Make Oil Not Love

October 6, 2004

Back when things were really heating up with Iraq in the winter and spring of 2003, the Wall Street Opinion Journal ran several pieces about French and German companies who had allegedly violated UN sanctions in trading secretly with Iraq. Those were serious allegations and insinuated that France and Germany might have ulterior motives in opposing the Iraq War.

Now, an even more alarming revelation has surfaced about the UN Oil for Food Programme. The London Times has exposed a preliminary report on the wide-spread corruption that saturated that program, identifying the method and individuals who profited from the scheme. Among others, France, China, and Russia all benefitted from ultra-cheap oil and turned a large profit off of the plan, according to the report:

“The regime gave priority to Russia, China and France. This was because they were permanent members of, and hence had the ability to influence decisions made by, the UN Security Council. The regime . . . allocated ‘private oil’ to individuals or political parties that sympathised in some way with the regime.”

As to Russia,

A former senior aide to Putin allegedly organised the sale of almost 4m barrels of oil at a profit of more than £330,000. At the time the oil was sold, Russia was blocking the UN from supporting America’s demands to attack Iraq. According to the report, the aide, who worked in the presidential office, received 3.9m barrels of oil between May and December 2002.

As to France,

A French oil company teamed up with the regime to bribe a UN-appointed inspector monitoring exports of Iraqi oil. The inspector, a Portuguese national working for Saybolt, a Dutch firm, was paid a total of £58,000 in cash to forge export documents.

The French firm is linked to a close associate of Jacques Chirac, the country’s president. A spokesman for Saybolt said it would be investigating the allegations.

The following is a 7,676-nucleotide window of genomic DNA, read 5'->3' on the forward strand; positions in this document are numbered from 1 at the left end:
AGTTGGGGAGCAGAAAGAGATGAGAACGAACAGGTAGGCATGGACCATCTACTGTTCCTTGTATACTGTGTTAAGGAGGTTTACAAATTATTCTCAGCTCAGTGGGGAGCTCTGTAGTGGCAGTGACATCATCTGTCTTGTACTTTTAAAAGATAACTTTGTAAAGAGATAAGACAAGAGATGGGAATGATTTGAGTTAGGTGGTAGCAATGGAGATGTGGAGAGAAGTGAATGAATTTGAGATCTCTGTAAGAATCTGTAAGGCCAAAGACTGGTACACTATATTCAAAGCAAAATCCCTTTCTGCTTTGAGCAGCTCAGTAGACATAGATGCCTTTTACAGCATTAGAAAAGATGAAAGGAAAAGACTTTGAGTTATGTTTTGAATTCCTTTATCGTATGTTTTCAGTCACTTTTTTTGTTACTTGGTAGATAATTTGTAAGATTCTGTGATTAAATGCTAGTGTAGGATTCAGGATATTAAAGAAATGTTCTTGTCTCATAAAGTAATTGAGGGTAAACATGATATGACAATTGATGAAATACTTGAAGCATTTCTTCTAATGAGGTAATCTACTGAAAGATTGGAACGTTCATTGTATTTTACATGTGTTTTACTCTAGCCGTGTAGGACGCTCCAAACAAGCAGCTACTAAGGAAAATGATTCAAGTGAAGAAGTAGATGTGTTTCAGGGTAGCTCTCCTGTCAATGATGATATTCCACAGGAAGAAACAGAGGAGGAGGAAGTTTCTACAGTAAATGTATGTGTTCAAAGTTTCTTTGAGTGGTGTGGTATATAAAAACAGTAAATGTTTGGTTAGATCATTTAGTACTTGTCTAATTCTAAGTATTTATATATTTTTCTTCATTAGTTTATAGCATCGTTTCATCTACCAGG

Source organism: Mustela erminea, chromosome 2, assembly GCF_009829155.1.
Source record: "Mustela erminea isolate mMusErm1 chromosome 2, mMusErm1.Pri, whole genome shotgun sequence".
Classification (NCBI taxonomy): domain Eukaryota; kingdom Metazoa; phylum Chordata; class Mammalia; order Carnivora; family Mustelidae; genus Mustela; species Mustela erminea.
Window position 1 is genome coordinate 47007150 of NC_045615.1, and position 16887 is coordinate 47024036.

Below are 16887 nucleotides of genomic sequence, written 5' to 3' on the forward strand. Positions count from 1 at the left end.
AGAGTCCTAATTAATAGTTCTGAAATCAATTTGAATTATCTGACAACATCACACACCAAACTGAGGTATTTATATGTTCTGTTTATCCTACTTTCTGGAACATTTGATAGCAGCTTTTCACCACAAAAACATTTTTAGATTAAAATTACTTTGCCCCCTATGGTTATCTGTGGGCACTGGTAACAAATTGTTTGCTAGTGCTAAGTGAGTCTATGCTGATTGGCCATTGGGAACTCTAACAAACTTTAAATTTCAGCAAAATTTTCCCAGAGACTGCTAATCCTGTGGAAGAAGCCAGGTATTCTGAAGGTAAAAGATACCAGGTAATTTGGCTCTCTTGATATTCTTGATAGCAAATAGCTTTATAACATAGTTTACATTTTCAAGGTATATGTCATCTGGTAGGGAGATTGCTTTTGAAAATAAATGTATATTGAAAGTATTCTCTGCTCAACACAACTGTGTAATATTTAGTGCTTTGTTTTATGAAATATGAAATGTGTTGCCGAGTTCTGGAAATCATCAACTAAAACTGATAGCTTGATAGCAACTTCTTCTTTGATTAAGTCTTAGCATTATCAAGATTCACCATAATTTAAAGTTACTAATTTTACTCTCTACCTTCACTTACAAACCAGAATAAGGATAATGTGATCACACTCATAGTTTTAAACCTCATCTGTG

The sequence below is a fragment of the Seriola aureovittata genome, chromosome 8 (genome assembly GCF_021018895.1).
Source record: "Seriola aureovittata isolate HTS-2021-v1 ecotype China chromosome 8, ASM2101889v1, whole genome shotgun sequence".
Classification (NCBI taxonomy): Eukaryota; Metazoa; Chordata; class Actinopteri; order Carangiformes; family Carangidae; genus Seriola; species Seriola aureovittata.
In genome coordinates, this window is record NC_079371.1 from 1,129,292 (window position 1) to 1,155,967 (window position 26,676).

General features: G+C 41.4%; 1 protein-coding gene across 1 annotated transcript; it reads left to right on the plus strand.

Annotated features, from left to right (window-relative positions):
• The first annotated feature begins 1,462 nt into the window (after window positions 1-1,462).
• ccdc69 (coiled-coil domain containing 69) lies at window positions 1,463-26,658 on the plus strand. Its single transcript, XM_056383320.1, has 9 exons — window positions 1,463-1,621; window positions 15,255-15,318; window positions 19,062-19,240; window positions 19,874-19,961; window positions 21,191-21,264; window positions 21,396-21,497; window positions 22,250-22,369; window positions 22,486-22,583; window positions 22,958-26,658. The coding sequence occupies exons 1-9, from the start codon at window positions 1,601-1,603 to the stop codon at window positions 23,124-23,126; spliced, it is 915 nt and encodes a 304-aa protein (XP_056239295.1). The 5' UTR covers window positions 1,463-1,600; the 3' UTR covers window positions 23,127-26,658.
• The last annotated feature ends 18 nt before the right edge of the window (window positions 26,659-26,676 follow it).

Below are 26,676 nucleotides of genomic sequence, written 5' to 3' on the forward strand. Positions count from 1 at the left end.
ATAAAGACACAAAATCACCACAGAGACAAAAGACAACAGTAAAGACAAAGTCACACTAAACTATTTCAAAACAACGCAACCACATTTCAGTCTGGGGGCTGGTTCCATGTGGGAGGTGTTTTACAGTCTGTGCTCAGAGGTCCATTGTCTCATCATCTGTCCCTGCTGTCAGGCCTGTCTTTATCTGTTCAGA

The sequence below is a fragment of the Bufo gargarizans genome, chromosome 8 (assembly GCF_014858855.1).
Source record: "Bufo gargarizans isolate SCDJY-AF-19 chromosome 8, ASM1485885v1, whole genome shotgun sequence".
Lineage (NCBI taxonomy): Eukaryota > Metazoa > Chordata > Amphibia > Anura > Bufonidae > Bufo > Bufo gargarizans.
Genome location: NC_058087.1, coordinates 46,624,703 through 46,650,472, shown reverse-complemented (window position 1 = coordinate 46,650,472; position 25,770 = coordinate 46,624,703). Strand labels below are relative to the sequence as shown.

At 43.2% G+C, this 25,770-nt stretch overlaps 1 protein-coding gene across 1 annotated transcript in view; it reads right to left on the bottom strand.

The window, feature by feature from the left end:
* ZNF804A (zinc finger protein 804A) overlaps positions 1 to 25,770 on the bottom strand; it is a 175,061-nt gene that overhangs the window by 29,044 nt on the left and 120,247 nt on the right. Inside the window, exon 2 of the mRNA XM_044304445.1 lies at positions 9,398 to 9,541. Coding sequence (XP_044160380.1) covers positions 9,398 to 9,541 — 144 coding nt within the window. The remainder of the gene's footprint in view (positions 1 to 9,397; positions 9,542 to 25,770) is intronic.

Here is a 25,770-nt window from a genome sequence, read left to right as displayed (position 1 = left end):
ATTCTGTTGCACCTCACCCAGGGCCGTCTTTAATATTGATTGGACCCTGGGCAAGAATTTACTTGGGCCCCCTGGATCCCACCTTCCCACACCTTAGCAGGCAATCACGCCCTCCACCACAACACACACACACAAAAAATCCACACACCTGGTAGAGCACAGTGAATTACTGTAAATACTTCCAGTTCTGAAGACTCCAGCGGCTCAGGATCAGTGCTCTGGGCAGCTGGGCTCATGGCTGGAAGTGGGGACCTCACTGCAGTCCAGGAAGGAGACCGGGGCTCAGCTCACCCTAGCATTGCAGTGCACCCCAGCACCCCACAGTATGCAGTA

And interestingly, the corruption in this program allowed Saddam to make arrangements for himself in case of an invasion:

In the two months during the run-up to the war, the Iraqi regime illegally sold about £30m of oil to a Jordanian-based company with the money deposited in a Jordanian bank account established by the regime. This is suspected to have been an attempt to secure safe passage for Saddam’s family in the event of war.

This is exactly the type of thing that conservatives have long criticized about the UN. First of all, it is stereotypical of the conservative criticisms of the inefficiencies of “big government.” Second, it underscores the fundamental distrust of conservatives for the international community. It actually seems that these concerns of theirs, which the Left labels as scaremongering or dismisses as slippery slope argumentation, are to some extent justified. After all, if the networks and business systems in the countries that make up the body of the UN are so corrupt that they don’t even function properly, then how can the UN body be expected to function properly, even if it is funded largely by the United States, a country that has a well functioning economy and government.

At the very least, these revelations should temper France’s and others’ criticisms of the United States in choosing to award reconstruction contracts only to those countries who supported the Coalition (because France and those other countries were already profiting from the other side, so why should they expect to profit from the regime’s downfall as well?).

The other implication of this is that France’s, China’s, and Russia’s rhetoric about diplomacy and temperance etc. is somewhat suspect. France and the others were profiting from the UN Oil for Food Programme. Also, if the reports in the Wall Street Opinion Journal are true, then private companies in those countries were also profiting by violating UN Sanctions, another sign of corruption. Perhaps France’s real interest was in making oil not love.


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October 1, 2004

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